Reporting for Business Segments Still in Discussion

Last year, the Financial Accounting Standards Board (FASB) opened the question of how to improve the information public companies report about their business segments. Then in February, the FASB announced that it plans to reach out to more investors to ask what data they’d like to see disclosed. It appears that any proposed rule change is still a long time away.

Tweaking the guidance

The FASB has spent more than six months on outreach related to potential tweaks to FASB Accounting Standards Codification (ASC) Topic 280, Segment Reporting. In general, the FASB wants to improve the detail businesses provide about their segments.

The existing standard, known as the “management approach” advises businesses to connect the information for reporting segments based on the chief operating decision maker (CODM). Businesses are required to disclose certain information about their segments if the information is regularly reviewed by the CODM.

Under the existing rules, segment totals must be reconciled to the consolidated amounts if the segment totals are “significant.” In general, a business must report information about an operating segment if:

  • Its revenue — including sales to external customers and intersegment sales or transfers — is 10% or more of the combined internal and external revenue of all operating segments
  • Its profit or loss is 10% or more of the greater of either a) the combined reported profit of all operating segments that didn’t report a loss or b) the combined reported loss of all operating segments that did report a loss

A segment with assets that are 10% or more of the combined assets of all operating segments must also appear in the financial statements.

Looking for more

Investors often complain that the financial reporting under ASC Topic 280 leaves them with too little information. They say large multinationals often report one or two business segments when other evidence indicates they should report more.

Investors say the problem can be traced to the leeway companies are given to determine when they should aggregate information from several business lines. In addition, the existing disclosure requirements are somewhat limited. Businesses, on the other hand, are wary about offering too much data that could give competitors information about trade secrets.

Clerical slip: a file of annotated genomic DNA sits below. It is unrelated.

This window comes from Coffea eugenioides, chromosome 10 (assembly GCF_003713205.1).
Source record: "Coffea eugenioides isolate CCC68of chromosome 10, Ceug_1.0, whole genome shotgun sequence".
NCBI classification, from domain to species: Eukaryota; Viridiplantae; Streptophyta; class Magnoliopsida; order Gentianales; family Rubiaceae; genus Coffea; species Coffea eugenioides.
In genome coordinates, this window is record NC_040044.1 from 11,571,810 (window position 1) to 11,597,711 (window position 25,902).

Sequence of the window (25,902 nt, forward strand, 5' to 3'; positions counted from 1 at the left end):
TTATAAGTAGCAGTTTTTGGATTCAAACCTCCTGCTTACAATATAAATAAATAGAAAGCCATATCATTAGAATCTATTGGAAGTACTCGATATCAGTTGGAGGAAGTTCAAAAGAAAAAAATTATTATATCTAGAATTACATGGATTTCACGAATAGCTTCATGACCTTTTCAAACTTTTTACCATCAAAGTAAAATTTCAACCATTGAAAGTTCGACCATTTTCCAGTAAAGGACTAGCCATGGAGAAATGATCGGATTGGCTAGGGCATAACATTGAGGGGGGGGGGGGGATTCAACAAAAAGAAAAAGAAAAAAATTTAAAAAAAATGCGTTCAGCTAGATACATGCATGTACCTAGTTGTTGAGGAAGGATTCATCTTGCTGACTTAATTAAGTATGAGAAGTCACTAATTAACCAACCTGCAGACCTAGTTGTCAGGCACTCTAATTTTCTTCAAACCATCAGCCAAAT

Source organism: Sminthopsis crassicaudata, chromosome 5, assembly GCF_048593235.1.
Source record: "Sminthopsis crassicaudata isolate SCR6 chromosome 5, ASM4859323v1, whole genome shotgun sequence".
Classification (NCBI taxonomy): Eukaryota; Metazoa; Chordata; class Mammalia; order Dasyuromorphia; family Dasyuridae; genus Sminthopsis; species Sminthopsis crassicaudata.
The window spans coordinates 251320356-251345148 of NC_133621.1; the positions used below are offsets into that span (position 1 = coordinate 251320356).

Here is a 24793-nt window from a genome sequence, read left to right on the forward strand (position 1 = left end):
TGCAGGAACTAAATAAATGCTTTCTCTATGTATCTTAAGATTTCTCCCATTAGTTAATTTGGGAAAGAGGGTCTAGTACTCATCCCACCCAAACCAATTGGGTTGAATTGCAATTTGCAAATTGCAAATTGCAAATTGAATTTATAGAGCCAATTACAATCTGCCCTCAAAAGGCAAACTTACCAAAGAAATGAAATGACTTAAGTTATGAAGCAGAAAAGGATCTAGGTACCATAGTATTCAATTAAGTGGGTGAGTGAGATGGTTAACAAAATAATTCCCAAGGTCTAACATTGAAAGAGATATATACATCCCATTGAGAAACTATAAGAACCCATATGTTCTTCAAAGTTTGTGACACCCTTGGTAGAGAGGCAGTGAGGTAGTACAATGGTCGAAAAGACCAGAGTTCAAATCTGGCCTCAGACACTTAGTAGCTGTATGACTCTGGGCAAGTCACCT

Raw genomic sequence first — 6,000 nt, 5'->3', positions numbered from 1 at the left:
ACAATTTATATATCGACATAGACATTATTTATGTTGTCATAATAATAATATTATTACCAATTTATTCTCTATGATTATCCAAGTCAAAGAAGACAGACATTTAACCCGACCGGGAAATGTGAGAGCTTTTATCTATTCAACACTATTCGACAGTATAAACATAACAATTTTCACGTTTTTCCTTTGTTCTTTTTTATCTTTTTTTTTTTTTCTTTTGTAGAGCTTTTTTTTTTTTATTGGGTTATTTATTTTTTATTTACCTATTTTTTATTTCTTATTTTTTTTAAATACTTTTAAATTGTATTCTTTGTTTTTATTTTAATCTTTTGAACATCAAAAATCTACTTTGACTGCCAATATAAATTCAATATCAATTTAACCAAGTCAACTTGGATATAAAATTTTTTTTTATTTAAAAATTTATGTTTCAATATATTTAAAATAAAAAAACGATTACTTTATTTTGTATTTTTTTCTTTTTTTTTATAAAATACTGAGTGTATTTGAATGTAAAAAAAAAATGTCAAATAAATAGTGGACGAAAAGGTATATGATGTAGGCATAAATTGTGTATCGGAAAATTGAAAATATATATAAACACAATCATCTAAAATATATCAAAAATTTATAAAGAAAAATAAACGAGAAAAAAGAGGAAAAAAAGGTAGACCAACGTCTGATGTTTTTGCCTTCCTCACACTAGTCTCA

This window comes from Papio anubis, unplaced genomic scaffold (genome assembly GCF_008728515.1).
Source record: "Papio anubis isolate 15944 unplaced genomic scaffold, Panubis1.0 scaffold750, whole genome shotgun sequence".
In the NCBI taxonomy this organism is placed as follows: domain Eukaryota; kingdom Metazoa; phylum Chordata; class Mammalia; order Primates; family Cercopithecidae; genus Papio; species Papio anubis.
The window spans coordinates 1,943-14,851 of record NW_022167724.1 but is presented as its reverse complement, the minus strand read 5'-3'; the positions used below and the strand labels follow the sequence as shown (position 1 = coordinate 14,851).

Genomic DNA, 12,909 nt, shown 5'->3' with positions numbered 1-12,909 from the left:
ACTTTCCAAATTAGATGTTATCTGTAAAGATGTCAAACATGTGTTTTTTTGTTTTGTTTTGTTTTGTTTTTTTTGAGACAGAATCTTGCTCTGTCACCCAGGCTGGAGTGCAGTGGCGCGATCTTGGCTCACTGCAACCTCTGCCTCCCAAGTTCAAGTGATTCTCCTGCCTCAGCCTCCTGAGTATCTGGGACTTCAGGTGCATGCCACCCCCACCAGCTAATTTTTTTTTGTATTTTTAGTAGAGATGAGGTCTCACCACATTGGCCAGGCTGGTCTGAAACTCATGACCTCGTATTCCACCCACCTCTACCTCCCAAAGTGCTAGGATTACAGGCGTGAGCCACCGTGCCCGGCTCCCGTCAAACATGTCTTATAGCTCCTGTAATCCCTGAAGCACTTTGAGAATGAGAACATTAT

FASB research

In June 2018, FASB staff began surveying issuers on ways to improve segment reporting. They explored three options for changing the current approach to determining which segment information needs to be reported. The management approach, “requires an entity to report segment information in the way that management internally organizes its segments to make operating decisions and assess performance.”

Of the three alternatives, FASB staff didn’t recommend pursuing two of them. Under the remaining alternative, staff will study how to clarify the meaning of “regularly reviewed information,” with a particular focus on technology changes and information that’s reviewed by the CODM infrequently.

FASB members want more investors to be consulted as part of the ongoing study. In particular, member Gary Buesser advocated that the research study should focus on both the companies who report and investors who use the information.

The study continues…

No formal decisions about segment reporting have been made yet. However, if your company is interested in participating in the FASB’s ongoing research study, contact us and Weaver can help you get connected.

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